Blood Type Based Diet
Imagine two people – a married couple – sitting down at dinner eating absolutely different things. She does not eat meat, but he does and rather often. He never touches peanut butter while she frequently uses it in her snacks. Dairy products are not about her, her husband, however, consumes them in abundance. What is reason for such a distinction? Why do their menus so much different? Their tastes have nothing to do with it. But their blood types actually do. They adhere to a diet presupposing that people to consume certain foods that are beneficial and avoid those harmful ones according to their blood status requirements – A, B, AB, or O.
This theory was suggested by Peter J. D’Adamo, ND, a naturopathic physician from Stamford. In 1996 he issued his book, Eat Right for Your Type, which became rather popular. According to this theory, such diet plan will allow a person to stay fit and healthy and even lose weight without any particular effort. Besides, this theory insists that not eating this way is rather harmful of the organism and can be fraught with development of various disorders.
The reason of this diet’s popularity is that you do not need to count any calories. You just have to eat certain foods and avoid others. Type A, for example, is recommended to become vegetarian, type O – to avoid grains, type B is allowed to eat various foods and type AB should abstain only from cured or smoked meats and combine the requirements of both A and B types.
What is the reason for the blood typing to become the basis of this theory? According to D’Adamo, lectins, proteins found in foods, can be harmful for the body. Therefore if a person consumes foods with lectines, incompatible with his or her nutrient requirements, it can end with a disorder. By eating beneficial foods this effect can be avoided and a person stays fit and healthy.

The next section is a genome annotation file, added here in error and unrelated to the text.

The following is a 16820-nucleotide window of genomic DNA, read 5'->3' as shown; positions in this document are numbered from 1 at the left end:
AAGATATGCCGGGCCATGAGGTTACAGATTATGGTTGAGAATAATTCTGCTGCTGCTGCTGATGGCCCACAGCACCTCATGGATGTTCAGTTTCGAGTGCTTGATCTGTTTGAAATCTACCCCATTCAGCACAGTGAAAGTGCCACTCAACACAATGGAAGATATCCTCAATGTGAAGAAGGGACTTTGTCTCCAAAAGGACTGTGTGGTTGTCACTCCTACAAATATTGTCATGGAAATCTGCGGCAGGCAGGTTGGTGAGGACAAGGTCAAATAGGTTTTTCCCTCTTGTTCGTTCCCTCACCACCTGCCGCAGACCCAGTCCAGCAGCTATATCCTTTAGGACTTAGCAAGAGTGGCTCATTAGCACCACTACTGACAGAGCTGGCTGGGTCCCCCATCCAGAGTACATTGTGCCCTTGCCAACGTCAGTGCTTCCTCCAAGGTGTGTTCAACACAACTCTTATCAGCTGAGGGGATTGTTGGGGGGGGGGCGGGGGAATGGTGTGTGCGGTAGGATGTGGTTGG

Moreover, D’Adamo supposes that a person’s ability to digest foods is different depending on the blood type. That is why type O can digest meat easily as the level of stomach acid is rather high; which can not be said about type A. They digest meat with difficulty and store it as fat due to low acid levels and therefore they are better to abstain from meat at all. D’Adamo carried out a research since 1990s and on its results he based his theory, where the blood type, food, and disease are connected. On the basis of his own and his father’s observations (his father was a naturopathic physician) D’Adamo also made a conclusion referring to the amount of exercise needed for every group. Thus, according to him, type O individuals should exercise a lot, type B – in moderation, type A requires gentle exercises and for type AB calming work outs are enough.
However, D’Adamo acknowledges that his theory has not been proved somehow scientifically and there were no registered demonstrations of weight loss or disorder prevention. Nevertheless, there can be found a lot of references on his website proving his point.
Still, this theory is met with caution in the circles of mainstream nutritionists and medical doctors. They are prone to criticize it and recommend refraining from following it. They operate with the fact that the diet plan has no actual published studies proving its efficiency. Moreover, some of the dieticians consider this diet plan harmful for a person’s organism.
The reaction of supporters is also ambiguous. They admit that it is rather hard to stay in the frameworks of the given restrictions as the list of foods that should be avoided is rather long. It is also quite hard to follow if the family that decided to eat according to their blood types has these types different. Still, the diet plan continues to stay quite popular and more people tend to adhere to it.